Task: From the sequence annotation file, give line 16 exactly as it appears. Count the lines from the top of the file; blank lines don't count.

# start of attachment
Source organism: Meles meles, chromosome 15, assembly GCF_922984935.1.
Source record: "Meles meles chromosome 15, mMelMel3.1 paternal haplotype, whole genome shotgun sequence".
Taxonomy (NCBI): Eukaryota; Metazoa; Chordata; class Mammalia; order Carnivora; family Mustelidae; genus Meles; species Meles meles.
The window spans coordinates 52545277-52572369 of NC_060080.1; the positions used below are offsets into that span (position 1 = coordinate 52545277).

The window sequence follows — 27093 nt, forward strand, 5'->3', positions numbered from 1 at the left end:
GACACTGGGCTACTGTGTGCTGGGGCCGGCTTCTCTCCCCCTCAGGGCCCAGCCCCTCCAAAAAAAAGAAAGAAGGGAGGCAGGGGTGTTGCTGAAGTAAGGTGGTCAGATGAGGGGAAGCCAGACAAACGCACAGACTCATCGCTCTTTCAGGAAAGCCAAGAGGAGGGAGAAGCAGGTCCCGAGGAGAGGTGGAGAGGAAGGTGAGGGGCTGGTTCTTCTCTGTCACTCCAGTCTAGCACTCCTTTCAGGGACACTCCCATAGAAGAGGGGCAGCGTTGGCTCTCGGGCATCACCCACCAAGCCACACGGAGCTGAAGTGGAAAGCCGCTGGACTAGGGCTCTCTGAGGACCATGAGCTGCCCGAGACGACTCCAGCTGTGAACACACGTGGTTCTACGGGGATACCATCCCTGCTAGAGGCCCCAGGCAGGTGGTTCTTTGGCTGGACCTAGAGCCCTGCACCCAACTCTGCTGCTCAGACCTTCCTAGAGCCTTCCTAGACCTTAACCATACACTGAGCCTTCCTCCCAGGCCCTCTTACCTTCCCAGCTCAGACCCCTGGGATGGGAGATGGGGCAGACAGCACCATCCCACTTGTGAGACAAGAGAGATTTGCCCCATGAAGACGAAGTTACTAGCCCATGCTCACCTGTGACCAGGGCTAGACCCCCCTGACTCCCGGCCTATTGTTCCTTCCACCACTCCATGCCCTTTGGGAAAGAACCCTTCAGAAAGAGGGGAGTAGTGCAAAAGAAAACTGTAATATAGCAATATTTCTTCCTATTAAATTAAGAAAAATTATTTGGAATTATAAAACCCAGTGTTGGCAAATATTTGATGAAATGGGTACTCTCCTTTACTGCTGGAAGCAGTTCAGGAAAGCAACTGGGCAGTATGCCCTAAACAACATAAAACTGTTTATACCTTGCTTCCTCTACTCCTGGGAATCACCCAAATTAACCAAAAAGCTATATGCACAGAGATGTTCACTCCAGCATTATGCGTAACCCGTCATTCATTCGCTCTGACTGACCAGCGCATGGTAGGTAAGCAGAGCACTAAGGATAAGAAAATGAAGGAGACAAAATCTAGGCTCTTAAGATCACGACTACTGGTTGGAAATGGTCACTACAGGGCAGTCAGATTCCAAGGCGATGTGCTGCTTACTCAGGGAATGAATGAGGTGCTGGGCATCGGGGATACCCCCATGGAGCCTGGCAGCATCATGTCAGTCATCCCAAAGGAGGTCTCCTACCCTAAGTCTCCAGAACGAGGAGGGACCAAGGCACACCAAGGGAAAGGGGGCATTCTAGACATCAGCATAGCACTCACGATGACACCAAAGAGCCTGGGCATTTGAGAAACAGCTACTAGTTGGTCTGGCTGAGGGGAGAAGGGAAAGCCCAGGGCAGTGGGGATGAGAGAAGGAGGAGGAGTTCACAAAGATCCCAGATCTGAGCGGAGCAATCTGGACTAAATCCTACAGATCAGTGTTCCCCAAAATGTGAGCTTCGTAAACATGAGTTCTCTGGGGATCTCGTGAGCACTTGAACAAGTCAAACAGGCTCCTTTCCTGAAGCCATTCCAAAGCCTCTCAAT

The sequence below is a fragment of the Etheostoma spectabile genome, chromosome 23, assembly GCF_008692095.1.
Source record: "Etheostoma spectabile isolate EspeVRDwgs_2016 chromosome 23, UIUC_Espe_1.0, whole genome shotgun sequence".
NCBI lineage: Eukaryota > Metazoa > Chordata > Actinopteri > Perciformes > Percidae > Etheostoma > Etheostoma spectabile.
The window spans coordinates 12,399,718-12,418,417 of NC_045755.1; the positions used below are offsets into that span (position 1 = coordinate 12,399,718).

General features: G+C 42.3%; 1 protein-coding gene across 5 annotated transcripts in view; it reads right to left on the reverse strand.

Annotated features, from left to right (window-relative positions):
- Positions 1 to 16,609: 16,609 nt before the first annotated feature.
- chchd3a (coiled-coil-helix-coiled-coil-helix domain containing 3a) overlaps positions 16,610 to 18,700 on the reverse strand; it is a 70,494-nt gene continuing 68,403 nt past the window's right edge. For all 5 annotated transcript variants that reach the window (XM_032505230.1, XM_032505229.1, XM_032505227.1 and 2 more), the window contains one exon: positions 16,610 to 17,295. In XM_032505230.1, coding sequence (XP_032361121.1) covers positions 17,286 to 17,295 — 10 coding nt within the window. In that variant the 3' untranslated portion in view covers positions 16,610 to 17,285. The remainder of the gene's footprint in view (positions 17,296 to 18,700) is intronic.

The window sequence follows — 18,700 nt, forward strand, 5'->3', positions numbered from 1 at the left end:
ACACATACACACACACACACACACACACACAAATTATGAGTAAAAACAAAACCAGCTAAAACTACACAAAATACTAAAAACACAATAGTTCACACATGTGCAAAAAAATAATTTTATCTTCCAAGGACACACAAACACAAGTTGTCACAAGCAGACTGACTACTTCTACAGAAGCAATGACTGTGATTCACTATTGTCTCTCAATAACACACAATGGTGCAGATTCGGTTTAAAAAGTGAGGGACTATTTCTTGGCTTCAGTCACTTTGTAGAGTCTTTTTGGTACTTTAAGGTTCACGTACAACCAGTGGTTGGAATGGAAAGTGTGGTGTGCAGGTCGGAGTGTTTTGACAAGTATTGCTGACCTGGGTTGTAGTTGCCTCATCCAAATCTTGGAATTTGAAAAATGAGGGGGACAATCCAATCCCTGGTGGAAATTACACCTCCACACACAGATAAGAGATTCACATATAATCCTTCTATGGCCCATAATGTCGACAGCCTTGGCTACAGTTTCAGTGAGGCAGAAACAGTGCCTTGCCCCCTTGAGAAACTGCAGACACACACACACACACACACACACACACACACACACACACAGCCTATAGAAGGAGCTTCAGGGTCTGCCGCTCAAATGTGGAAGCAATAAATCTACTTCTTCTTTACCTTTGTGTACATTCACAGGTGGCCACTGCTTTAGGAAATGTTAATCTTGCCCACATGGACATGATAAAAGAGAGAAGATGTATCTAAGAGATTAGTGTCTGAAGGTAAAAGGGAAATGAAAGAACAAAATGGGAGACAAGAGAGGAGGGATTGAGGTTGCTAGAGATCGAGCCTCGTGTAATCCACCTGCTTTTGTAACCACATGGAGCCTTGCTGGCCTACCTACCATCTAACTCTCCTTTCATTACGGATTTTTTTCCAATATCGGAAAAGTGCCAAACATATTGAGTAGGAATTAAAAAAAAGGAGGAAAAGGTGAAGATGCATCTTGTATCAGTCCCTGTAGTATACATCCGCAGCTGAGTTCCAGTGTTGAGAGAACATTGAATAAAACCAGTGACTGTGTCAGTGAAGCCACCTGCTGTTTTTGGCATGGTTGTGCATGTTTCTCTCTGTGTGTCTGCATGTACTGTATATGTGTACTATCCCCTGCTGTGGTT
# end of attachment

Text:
ACACATACACACACACACACACACACACACAAATTATGAGTAAAAACAAAACCAGCTAAAACTACACAAAATACTAAAAACACAATAGTTCACACATGTGCAAAAAAATAATTTTATCTTCCAAGGACACACAAACACAAGTTGTCACAAGCAGACTGACTACTTCTACAGAAGCAATGACTGTGATTCACTATTGTCTCTCAATAACACACAATGGTGCAGATTCGGTTTAAAAAGTGAGGGACTATTTCTTGGCTTCAGTCACTTTGTAGAGTCTTTTTGGTACTTTAAGGTTCACGTACAACCAGTGGTTGGAATGGAAAGTGTGGTGTGCAGGTCGGAGTGTTTTGACAAGTATTGCTGACCTGGGTTGTAGTTGCCTCATCCAAATCTTGGAATTTGAAAAATGAGGGGGACAATCCAATCCCTGGTGGAAATTACACCTCCACACACAGATAAGAGATTCACATATAATCCTTCTATGGCCCATAATGTCGACAGCCTTGGCTACAGTTTCAGTGAGGCAGAAACAGTGCCTTGCCCCCTTGAGAAACTGCAGACACACACACACACACACACACACACACACACACACACACAGCCTATAGAAGGAGCTTCAGGGTCTGCCGCTCAAATGTGGAAGCAATAAATCTACTTCTTCTTTACCTTTGTGTACATTCACAGGTGGCCACTGCTTTAGGAAATGTTAATCTTGCCCACATGGACATGATAAAAGAGAGAAGATGTATCTAAGAGATTAGTGTCTGAAGGTAAAAGGGAAATGAAAGAACAAAATGGGAGACAAGAGAGGAGGGATTGAGGTTGCTAGAGATCGAGCCTCGTGTAATCCACCTGCTTTTGTAACCACATGGAGCCTTGCTGGCCTACCTACCATCTAACTCTCCTTTCATTACGGATTTTTTTCCAATATCGGAAAAGTGCCAAACATATTGAGTAGGAATTAAAAAAAAGGAGGAAAAGGTGAAGATGCATCTTGTATCAGTCCCTGTAGTATACATCCGCAGCTGAGTTCCAGTGTTGAGAGAACATTGAATAAAACCAGTGACTGTGTCAGTGAAGCCACCTGCTGTTTTTGGCATGGTTGTGCATGTTTCTCTCTGTGTGTCTGCATGTACTGTATATGTGTACTATCCCCTGCTGTGGTT